Two lava flows reached the southeast coast on Sunday
Authorities in Hawaii have warned people to stay away from dangerous "laze" fumes as molten lava from the Kilauea volcano reaches the Pacific Ocean.
Two lava flows reached the ocean along the southeast Puna coast on Sunday, the US Geological Survey (USGS) confirmed, but a crack underneath one of the channels diverted the molten rock into "underground voids".
When hot lava hits the ocean water it produces acid fumes - known as "laze" - which are a mix of hydrochloric acid gas, steam and tiny volcanic glass particles.
The USGS said: "This hot, corrosive gas mixture caused two deaths immediately adjacent to the coastal entry point in 2000, when seawater washed across recent and active lava flows."
It added that the acid produced is around as corrosive as diluted battery acid.
Dozens of homes have been burned by the lava and thousands of people have had to flee since Kilauea began erupting more than two weeks ago.
Lava continues to spew out of large cracks in the ground which formed in residential neighbourhoods in a rural part of the Big Island.
The rate of sulphur dioxide gas emerging from the cracks has tripled after an eruption on May 17th, which the USGS said shot lava 9,144 metres into the air.
Hawaii County has had to repeat air quality warnings, with families heading to evacuation centres to get free face masks.
On Saturday a man suffered a broken leg after he was hit by lava as he stood on his third-floor balcony.
"The lava hit him on the shin and shattered everything from there down on his leg," Janet Snyder, Hawaii County mayor's spokesman told Hawaii News Now.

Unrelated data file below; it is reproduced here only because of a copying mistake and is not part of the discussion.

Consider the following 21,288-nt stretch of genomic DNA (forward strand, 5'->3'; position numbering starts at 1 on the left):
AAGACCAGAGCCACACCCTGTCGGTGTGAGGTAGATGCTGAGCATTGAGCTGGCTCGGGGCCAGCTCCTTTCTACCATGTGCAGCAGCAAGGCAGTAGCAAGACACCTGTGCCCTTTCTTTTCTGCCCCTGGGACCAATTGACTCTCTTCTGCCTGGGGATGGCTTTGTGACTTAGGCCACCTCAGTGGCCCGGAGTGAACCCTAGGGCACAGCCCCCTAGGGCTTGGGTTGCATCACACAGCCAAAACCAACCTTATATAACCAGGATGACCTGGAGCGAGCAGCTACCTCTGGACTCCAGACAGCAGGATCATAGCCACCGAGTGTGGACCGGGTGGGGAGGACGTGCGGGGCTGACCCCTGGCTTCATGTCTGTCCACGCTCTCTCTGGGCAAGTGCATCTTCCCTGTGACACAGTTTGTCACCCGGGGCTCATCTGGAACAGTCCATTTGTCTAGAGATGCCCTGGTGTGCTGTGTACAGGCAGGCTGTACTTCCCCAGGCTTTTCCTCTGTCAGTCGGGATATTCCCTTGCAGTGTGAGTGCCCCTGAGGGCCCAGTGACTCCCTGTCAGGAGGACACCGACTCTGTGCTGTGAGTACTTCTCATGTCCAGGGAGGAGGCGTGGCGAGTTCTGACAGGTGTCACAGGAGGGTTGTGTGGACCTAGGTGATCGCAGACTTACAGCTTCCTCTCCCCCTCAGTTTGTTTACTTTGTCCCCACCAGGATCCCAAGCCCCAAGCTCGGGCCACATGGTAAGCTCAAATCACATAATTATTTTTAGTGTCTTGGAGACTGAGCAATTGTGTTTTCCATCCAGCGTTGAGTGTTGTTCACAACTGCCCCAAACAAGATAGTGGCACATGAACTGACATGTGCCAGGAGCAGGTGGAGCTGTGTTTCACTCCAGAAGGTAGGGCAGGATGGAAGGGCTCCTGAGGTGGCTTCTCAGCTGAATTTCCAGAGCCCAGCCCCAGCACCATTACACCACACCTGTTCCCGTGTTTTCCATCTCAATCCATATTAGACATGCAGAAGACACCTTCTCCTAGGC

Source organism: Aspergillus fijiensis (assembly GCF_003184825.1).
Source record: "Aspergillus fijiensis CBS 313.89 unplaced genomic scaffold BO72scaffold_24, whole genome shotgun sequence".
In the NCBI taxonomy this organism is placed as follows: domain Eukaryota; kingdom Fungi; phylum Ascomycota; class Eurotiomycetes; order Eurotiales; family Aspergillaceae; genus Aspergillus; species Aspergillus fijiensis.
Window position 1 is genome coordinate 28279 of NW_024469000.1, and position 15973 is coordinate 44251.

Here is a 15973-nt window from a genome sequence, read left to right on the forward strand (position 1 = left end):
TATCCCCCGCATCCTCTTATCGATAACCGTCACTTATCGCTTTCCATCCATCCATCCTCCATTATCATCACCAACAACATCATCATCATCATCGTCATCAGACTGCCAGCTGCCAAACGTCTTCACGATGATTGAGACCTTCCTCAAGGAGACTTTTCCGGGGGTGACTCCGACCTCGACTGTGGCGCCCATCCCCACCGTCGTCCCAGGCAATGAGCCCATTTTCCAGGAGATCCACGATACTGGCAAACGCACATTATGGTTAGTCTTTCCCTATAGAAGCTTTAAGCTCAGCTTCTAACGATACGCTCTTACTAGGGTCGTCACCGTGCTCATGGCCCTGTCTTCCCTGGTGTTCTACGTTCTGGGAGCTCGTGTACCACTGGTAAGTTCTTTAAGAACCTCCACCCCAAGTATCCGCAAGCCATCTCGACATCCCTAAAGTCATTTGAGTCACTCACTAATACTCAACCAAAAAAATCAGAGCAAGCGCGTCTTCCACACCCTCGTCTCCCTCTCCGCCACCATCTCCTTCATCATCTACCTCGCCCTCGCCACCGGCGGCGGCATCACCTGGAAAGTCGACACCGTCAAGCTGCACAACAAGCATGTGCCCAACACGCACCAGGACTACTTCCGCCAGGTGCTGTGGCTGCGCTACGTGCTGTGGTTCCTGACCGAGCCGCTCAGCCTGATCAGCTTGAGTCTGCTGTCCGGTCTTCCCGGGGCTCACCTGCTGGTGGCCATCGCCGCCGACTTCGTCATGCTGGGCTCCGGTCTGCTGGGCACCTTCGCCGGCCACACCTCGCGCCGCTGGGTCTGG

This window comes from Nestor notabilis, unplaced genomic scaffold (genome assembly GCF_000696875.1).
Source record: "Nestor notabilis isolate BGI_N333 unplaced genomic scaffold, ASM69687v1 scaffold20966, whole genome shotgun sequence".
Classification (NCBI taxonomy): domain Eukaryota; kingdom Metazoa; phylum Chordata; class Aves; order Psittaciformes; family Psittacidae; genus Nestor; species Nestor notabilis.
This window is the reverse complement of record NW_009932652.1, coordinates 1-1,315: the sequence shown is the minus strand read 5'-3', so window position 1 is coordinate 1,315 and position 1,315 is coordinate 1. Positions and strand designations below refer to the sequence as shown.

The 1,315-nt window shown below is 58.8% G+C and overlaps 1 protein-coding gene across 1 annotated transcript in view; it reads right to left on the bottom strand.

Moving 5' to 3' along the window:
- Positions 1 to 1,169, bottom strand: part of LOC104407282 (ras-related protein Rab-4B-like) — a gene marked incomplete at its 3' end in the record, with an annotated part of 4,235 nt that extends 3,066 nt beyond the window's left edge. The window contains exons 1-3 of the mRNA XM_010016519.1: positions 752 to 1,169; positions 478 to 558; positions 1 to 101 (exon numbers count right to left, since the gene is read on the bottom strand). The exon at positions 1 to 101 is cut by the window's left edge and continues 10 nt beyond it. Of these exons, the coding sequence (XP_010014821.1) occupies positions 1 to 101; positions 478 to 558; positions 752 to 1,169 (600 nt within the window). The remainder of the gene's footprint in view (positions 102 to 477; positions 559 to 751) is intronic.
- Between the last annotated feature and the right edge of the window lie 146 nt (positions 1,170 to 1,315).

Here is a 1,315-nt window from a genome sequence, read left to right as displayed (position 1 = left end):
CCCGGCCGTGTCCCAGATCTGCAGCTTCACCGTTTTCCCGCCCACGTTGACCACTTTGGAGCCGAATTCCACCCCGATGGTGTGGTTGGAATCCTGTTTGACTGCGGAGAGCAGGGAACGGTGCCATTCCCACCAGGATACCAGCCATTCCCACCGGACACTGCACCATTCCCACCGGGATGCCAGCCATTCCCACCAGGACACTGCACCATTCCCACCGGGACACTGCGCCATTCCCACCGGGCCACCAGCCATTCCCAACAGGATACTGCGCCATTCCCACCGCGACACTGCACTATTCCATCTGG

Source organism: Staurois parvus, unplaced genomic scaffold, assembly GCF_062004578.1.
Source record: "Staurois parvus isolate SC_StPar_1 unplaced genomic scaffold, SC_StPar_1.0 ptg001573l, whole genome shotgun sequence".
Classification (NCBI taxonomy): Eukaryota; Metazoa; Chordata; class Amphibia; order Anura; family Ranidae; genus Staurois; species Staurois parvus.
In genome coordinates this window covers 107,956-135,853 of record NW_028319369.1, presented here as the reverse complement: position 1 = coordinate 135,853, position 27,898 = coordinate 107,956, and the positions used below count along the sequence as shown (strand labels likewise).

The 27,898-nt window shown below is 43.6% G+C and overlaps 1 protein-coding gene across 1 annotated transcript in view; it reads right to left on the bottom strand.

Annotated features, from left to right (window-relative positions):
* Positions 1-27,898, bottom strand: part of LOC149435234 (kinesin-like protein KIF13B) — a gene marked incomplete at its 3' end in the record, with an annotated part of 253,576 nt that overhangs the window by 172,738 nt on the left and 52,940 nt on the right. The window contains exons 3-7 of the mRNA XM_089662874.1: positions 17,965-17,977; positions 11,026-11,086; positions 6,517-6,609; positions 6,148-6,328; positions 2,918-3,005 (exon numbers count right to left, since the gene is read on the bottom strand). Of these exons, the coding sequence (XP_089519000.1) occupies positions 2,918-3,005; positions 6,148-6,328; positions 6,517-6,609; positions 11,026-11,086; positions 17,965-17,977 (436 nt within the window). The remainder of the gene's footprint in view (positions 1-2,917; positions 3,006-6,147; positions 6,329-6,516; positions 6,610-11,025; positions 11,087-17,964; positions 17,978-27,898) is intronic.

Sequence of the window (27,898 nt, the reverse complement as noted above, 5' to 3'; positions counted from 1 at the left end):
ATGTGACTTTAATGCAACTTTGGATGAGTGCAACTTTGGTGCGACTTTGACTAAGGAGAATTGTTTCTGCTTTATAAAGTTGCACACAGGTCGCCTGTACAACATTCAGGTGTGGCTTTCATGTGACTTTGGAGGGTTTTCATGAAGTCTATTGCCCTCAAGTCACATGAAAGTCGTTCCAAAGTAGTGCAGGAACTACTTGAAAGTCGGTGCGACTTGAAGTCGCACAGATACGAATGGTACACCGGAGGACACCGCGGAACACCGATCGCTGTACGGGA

Officials said lava thrown from the volcano can weigh as much as a fridge and even small pieces can be lethal.
The US Coast Guard has enforced a safety zone extending 300 metres from where the lava has entered the ocean.
Coast Guard Lt Cmdr John Bannon said "getting too close to the lava can result in serious injury or death".
"Like typical eruptions and lava flows, it's really allowing Madam Pele to run its course," Hawaii Governor David Ige said, referring to the Hawaiian goddess of volcanoes and fire.
Over the weekend the lava began to move more quickly and emerge from the ground in greater volumes.
Since Kilauea began erupting on 3 May, around 40 structures - including two dozen homes - have been burned to the ground.
Around 2,000 people have been evacuated from their homes, including 300 who are staying in shelters.
Scientists explained that is because the lava which first erupted was magma left over from a 1955 eruption which had been stored in the ground for the past six decades.